Some Friday thoughts for your weekend…
Mark Fabiani is clearly the toughest man on the San Diego Chargers payroll. While he’s been going around town taking shots at Mayor Jerry Sanders, the guys who suit up on Sundays continue to play like a bunch of Lotus Eaters.
Fabiani’s latest jab arrived this morning in Tom Blair’s column. Fabiani once again says the Mayor’s financing plan for a Convention Center expansion is seriously flawed and possibly illegal.
“The mayor, who says he’s already been advised the plan is legal, is standing firm,” Blair writes.
You can bet the Mayor’s position is likely firmer now. Fabiani knows the Mayor and his team don’t respond well to public ridicule. So what’s his end game?
Does Fabiani really believe he can derail the expansion plans in favor of a plan that would bring a new football stadium to town? A stadium, he says, that would double as the extension the Convention Center desperately needs to retain Comic-Con and other massive events that sink millions into the local economy and need more room? Fabiani’s argument ignores the fact that large-scale conventions like Comic-Con want contiguous space – not a stadium six blocks away.
My guess is Fabiani approached the Mayor with an idea the Mayor would not agree to – Scrap the current expansion plan in favor of the team’s vision: A new stadium for the team and for conventioners desiring more elbow room! This vision ignores the wishes of the local lodging industry, a powerful group and longtime ally of the Mayor’s. Many of the largest hoteliers are ok with passing on the costs of a Convention Center expansion to their guests because a larger facility is expected to bring in more room revenue. They don’t have nearly the same love and affection for a new football stadium.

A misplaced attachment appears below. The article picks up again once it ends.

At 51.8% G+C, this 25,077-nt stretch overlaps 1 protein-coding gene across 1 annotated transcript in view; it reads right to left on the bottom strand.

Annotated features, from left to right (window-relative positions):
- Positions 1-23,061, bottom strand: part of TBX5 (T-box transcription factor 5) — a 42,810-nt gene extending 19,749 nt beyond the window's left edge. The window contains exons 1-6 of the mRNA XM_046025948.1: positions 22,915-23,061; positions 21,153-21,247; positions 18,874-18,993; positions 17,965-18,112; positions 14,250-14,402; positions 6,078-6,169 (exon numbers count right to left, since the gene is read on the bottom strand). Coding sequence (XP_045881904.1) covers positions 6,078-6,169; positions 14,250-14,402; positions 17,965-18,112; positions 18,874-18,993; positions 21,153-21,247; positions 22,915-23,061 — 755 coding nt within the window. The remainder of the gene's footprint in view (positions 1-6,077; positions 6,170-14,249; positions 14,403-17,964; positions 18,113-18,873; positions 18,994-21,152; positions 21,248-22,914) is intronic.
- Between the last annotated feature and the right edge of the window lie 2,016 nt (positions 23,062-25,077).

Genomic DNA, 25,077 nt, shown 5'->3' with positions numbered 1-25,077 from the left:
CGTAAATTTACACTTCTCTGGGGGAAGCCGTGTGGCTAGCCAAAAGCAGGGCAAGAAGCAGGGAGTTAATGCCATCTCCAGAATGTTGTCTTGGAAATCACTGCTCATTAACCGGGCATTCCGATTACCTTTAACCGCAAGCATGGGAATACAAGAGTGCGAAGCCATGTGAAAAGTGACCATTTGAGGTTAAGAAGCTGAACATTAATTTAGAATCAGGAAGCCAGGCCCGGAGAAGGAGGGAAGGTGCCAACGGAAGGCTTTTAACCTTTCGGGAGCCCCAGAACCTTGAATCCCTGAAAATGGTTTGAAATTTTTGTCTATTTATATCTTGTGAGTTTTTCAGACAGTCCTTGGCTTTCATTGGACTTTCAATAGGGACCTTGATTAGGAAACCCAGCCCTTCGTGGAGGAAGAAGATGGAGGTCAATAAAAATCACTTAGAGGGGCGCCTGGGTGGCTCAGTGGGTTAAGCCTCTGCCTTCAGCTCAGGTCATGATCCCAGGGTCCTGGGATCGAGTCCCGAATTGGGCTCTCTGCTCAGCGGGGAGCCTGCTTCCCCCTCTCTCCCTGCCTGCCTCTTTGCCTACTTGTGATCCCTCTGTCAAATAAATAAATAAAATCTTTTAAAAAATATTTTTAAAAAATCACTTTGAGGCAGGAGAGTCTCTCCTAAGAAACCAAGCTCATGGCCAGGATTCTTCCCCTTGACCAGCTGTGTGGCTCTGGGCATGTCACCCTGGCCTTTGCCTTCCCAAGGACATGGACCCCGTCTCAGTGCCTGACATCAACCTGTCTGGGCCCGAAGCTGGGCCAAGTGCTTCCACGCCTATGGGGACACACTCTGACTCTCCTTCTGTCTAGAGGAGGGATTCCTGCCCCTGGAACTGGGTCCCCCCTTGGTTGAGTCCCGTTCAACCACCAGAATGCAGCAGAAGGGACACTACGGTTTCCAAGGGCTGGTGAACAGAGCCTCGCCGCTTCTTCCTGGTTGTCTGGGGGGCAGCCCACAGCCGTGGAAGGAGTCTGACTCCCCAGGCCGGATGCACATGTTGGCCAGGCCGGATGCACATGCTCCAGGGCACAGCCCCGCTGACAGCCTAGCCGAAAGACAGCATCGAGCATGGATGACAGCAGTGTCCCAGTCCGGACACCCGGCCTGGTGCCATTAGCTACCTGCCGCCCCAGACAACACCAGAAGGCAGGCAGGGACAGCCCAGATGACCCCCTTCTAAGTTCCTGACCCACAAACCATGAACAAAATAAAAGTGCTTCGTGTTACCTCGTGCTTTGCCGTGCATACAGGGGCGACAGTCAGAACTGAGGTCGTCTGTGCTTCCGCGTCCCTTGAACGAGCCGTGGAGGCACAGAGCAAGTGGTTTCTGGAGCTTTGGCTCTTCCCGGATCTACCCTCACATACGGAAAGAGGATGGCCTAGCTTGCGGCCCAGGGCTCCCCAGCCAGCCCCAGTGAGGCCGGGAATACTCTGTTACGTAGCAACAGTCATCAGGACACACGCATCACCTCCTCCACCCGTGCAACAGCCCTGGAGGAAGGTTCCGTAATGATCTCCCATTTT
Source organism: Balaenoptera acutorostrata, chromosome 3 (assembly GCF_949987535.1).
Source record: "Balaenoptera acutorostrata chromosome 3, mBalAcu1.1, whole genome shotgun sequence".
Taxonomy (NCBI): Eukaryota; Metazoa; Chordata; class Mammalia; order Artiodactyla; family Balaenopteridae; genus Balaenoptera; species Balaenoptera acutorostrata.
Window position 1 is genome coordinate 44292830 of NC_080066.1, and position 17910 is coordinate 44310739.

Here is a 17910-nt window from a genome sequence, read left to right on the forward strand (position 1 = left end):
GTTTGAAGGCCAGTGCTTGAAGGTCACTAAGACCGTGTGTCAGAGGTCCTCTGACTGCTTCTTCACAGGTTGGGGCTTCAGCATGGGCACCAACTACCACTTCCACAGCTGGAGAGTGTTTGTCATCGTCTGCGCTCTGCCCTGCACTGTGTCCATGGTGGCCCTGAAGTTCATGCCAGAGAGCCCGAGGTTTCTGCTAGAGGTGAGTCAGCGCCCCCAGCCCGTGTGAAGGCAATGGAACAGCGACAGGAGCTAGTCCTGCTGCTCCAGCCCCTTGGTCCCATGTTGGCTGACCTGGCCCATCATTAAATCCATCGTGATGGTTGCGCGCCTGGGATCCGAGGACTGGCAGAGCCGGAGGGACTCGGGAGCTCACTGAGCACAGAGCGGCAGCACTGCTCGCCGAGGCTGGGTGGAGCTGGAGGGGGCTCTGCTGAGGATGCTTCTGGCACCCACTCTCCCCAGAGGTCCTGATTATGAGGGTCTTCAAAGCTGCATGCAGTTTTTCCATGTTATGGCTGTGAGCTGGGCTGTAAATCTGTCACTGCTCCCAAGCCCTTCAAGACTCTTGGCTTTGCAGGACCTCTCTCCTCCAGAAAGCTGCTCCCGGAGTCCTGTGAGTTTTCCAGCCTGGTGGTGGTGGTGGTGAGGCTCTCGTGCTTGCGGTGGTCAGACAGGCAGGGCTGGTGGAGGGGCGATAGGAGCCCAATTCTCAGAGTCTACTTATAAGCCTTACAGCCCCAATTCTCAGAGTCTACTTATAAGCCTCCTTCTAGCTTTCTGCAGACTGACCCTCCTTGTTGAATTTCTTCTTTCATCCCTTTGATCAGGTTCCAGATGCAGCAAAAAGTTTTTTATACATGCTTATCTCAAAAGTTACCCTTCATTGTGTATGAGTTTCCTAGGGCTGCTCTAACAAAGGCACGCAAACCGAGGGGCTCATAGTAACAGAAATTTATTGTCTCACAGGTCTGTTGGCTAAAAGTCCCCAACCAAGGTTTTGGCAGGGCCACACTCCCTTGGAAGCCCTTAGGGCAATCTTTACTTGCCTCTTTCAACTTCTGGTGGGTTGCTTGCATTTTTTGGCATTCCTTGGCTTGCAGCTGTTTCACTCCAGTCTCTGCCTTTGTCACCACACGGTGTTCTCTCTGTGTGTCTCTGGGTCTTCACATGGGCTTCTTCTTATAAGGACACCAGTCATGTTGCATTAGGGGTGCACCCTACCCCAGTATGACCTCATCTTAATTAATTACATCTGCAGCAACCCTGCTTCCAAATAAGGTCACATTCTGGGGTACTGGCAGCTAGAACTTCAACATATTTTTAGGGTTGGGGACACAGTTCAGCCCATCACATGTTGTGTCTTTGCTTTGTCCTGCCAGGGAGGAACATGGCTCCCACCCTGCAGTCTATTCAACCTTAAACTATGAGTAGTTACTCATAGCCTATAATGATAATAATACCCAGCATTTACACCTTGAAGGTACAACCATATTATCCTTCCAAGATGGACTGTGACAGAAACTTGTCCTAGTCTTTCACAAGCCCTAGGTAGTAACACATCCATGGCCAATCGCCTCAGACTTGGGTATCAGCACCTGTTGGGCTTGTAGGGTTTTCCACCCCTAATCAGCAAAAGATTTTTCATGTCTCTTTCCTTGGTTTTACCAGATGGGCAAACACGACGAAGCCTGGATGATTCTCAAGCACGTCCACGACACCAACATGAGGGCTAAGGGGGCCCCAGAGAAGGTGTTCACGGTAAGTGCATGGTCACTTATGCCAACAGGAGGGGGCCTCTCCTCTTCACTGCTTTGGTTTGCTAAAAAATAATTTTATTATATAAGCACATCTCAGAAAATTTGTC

So where does this leave the Chargers and Fabiani, the team’s point man on stadium talks? In taking their argument public, and banking on fan loyalty, are they winning the PR war?
“Fabiani is making San Diego sick with his demands at subsidizing a billionaire when the Occupy movement is growing,” David Ogul, a former assistant metro editor at the San Diego Union-Tribune, tweeted today.
Some believe Fabiani is dropping bombs because the team wants to be able to say something like this if it skips town: “It’s not our fault. We tried everything.”
Speaking of David Ogul and the Union-Tribune…Ogul tweeted this week: “Rumor has it that Doug Manchester is in escrow to buy the Union-Tribune.”
That tweet led to a blog post that says Manchester, the San Diego hotel giant, is interested in the prime real estate the paper sits on in Mission Valley.
Printing and distributing a daily paper seems to grow more antiquated – not to mention costly – by the day. Once the paper can get enough advertisers to buy into a web-only product I think you will see the Union-Tribune publishing from a office somewhere Downtown, and I think you will see a gleaming new hotel in Mission Valley. Maybe they will call it, The Daily Resort & Spa.
Finally, I’d like to suggest to the Occupy San Diego folks that if they really want to generate change they need to generate a better movement.
A broader effort with support from politicians – one that zeroes in on the dissolving middle class – has not materialized locally. The people living in tents outside City Hall looked like a fringe group.
I’m not dismissing them or their concerns, but that type of effort is never going to get the attention of the majority of San Diegans, including those stuck watching a lousy NFL team on Sundays.
Follow me on Twitter: @tonymanolatos